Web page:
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Quibi leaked user data to multiple ad firms



Quibi arrived for iPhone and Android last week with a 90-day free trial and a 1-year Free subscription for T-Mobile customers. Quibi has now been downloaded 2.7 million times, but today’s story isn’t so positive.

Now one month after its launch a new report from a digital strategy firm called Victory Medium claims Quibi’s signup process leaked data.

When a new user signs up, they receive an email with a verification link, clicking that link appended their address to the URL and sent it in plain text to 3rd parties.

As our fellow Scroll Publisher, The Verge points out Quibi is not the only company found to be leaking addresses. JetBlue, Wish and the Washington Post are guilty of this kind of data leakage. Quibi said that it’s fixed the issue the report raised and went on to say “The moment the issue on our web page was revealed to our security and engineering team, we fixed it immediately,” the company said, adding “Data protection is essential to Quibi and the security of user information is of the highest priority.”

Want to know where your email address was sent by Quibi:

1) Google’s endpoint

2) Google’s updated ads endpoint @

3) Google Tag Manager (and therefore potentially custom tags could fire for specific visitors/geos/URL params, thus leaking this to more companies)

4) Twitter ads endpoint

5) Snapchat ads endpoint & the subdomain

6) Google Cloud infrastructure via

7), which redirects to and appears to be a company based in the United Kingdom.. this raises big GDPR red flags….

8) Facebook events / custom audiences for ads

9) Google ads conversion pixel

10) Twitter ads conversion pixel

11) Google Analytics

12) Facebook analytics, Google Analytics, Twitter analytics (they fire at the end of the page load again)

Variety noted that Quibi’s privacy policy disclosed that it may share “personal information” with third-parties to let them provide services like “personalized advertising, ad measurement and verification.” So the question is are our email addresses considered personal information?

In what looks to be a reaction to the incoming bad press Quibi is putting the first episodes of Most Dangerous Game, The Stranger and Dummy on YouTube to watch for free.

What’s really interesting about this move is that this could be the quickest route to getting their shows onto larger displays like Laptops and TV’s. If Quibi can put their shows behind a paywall on YouTube then they could see a rise in popularity thus fixing one of the most glaring commissions at launch.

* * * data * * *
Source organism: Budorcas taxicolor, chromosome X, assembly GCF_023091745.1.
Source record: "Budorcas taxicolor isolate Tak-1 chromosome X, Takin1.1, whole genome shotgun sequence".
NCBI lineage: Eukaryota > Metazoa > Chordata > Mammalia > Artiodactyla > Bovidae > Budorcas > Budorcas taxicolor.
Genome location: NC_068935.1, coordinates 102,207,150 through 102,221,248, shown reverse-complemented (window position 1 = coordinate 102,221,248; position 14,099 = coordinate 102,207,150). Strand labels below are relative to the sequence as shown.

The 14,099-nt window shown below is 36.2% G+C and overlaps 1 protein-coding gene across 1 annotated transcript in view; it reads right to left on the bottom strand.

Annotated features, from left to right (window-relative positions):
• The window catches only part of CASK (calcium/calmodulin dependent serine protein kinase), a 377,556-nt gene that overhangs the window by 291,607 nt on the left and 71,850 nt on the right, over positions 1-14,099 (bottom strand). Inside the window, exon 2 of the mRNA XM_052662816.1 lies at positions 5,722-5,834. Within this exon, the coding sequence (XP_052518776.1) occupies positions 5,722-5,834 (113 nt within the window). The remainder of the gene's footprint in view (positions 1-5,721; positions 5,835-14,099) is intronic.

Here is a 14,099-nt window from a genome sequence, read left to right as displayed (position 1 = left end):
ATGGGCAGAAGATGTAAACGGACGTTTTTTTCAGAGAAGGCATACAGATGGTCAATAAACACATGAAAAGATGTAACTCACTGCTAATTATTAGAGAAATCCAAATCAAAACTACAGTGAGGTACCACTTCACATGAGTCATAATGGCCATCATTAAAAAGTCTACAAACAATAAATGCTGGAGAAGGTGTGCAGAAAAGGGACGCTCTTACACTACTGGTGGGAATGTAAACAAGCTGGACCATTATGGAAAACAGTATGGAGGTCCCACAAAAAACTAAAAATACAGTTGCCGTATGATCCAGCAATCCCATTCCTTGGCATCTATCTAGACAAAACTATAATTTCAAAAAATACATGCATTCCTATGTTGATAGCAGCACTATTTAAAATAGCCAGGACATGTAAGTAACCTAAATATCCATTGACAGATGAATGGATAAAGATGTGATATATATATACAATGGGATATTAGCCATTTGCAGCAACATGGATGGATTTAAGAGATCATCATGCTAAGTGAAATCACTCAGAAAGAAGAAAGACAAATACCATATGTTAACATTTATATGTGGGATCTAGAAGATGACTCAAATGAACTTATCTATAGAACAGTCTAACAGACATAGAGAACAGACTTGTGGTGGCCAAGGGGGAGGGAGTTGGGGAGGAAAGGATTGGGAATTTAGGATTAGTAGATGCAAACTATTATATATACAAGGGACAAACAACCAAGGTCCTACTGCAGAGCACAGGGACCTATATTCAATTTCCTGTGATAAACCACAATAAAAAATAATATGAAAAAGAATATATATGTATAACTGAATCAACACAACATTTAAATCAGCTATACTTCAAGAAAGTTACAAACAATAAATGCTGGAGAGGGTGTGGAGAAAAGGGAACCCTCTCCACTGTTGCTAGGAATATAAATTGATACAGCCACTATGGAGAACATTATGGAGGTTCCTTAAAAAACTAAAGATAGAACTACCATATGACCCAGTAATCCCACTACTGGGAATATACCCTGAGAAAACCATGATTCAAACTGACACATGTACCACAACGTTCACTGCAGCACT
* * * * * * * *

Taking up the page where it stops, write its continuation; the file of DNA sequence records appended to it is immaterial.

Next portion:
Quibi Overview

The service is from the mind of Jeffery Katzenberg and former HP CEO Meg Whitman. It was designed specifically for smartphones and the shows are like movies that you consume in small 10 minute or less portions. After spending $1 Billion on shows and their stars we will see if people really want to stare at their small screens at home during the pandemic or opt for larger ones.

Since it was designed for smartphones their are no other apps available not even a web app. If you are willing to watch video on your phone when you laptop, tablet and TV are nearby then checkout the show lineup below.

One of the neat tricks that app has up its sleeve is the ability to play the content in either landscape or portrait. It seems to handle the rotating well, it even reconfigured the credits for the orientation. The rotating of your phone can sometime reveal areas of the shot not seen in one orientation, so you might find yourself with a pop socket rotating your phone during the shows.

T-Mobile customers will be able to trial Quibi for 1 year.

There are a few glaring omissions we need to point out:

  • No user profiles like Netflix
  • Only on stream at a time
  • Just phone apps, no TV, Laptop, Tablet apps

The price for the service is $4.99 (with Ads) or $7.99 (Ad-free). The price seems high considering the only way to enjoy the content is on one phone at a time. Might be worth trying for 90-days though.

Source: Digital Trends



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